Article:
Introduction to Symposium on Say What Your Longing Heart Desires

Series:

By inviting us to confront our assumptions about what counts as modern religion, and where its origins lie, Haeri’s book again reminds us that accounts of modernity’s development are indeed contentious, and that there is no singular narrative that unites these different strains.

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Tentacles of the Leviathan? Nationalism, Islamophobia, and the Insufficiency-yet-Indispensability of Human Rights for Religious Freedom in Contemporary Europe

In multiple cases across Europe, a growing list of rulings by the European Court of Human Rights (ECHR) converges on an apparent consensus: the expanding presence of Islam throughout Europe presents a pronounced challenge to Western conceptions of secular law and human rights. Read the full article »

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Young women model MLine apparel, fashion for Muslim women

Turkish Muslimism: A New Islamic Engagement with Modernity

The engagement between modernity and religion is often presented through the use of binaries: secular and religious, public and private, liberalism and fundamentalism. But in a new volume, Muslimism in Turkey and Beyond, Turkish sociologist of religion Neslihan Cevik explores forms of religious engagement with modernity that resist these crude divisions, pointing instead to the possibility of a hybridity that blurs the lines between categories often viewed as diametrically opposed and mutually exclusive. Read the full article »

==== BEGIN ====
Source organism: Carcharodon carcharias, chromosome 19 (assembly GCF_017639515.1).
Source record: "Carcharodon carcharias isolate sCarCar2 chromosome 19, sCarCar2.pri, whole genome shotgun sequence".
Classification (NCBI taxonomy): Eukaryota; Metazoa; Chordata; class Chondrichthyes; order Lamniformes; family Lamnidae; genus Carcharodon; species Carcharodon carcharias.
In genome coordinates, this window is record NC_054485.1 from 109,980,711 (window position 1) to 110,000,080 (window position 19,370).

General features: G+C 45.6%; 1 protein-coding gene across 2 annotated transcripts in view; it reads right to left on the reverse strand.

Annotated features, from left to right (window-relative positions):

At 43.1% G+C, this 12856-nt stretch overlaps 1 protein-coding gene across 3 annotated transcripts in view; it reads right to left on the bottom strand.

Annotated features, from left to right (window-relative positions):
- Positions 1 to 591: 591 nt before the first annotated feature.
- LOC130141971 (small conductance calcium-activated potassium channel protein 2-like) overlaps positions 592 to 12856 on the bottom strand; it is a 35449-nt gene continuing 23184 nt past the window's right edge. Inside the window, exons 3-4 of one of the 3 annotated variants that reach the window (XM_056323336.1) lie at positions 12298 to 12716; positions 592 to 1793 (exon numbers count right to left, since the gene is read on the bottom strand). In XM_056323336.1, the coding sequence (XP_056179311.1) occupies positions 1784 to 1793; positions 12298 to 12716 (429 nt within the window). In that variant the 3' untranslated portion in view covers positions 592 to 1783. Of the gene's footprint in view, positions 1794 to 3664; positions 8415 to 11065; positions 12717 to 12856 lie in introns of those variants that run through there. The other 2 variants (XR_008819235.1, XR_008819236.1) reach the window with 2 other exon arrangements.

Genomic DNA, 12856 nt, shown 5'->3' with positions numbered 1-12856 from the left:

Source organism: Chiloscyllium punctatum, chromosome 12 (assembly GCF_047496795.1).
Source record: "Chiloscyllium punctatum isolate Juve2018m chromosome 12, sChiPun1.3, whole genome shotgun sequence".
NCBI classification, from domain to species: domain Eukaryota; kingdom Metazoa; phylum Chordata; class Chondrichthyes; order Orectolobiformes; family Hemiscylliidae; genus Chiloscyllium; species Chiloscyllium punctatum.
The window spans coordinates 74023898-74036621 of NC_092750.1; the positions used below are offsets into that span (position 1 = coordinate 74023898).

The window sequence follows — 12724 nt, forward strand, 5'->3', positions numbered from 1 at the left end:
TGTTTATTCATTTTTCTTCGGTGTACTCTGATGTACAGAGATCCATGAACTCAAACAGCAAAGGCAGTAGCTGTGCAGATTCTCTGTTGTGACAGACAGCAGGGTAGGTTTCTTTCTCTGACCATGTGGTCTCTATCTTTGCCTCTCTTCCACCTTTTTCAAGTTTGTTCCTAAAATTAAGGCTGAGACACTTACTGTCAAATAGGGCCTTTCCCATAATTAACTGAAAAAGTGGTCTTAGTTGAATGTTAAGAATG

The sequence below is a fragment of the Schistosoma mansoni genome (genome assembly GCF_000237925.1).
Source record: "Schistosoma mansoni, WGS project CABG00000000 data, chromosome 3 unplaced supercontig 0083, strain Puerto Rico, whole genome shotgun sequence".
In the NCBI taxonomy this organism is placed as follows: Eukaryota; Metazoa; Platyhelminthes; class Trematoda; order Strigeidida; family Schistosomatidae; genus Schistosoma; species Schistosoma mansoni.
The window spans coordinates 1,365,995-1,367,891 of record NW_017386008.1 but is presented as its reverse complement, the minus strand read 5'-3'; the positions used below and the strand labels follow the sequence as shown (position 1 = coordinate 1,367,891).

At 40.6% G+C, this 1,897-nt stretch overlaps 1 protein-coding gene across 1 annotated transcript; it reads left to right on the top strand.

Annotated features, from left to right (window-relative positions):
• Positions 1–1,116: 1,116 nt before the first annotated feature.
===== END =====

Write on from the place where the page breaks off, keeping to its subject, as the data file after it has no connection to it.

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Five Observations on Muslimism

SLAVICA JAKELIĆ

Cevik is rightly careful about the future developments of Muslimism, as they depend on various factors (political, economic, religious). On my reading, this cautious approach also ought to be taken with any comparisons between Muslimists and, say, Pentecostals in Latin America or US Evangelicals. Any comparative work in this area needs to be alert to the possible simplifications and repetitions of the old subtraction narratives about the ultimate victory of the secularizing impetus in modernity. Read the full article »

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Further Reflections on Muslimism

What Muslimists achieve is a conservative transformation of the concept of umma as something that has acquired throughout the ages an authoritarian style and conceptualization. It is not a rejection of umma or communal experience per se, but it is the demand that community, as an external source of power, is not the main agent of morality. For example, many Islamists see the hijab as a making symbol of Muslim community, a symbol that creates the Muslim community in its differentiation from others. Read the full article »

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Introducing ACI Africa

In its broad conception the Authority, Community, and Identity (ACI) Research project is about Africa’s complex modernities. Modernity is not one thing (see, for example, Eisentadt’s multiple modernities thesis). African individuals and communities find themselves at the intersection of multiple modern, global, local, traditional, secular and religious forces. Read the full article »

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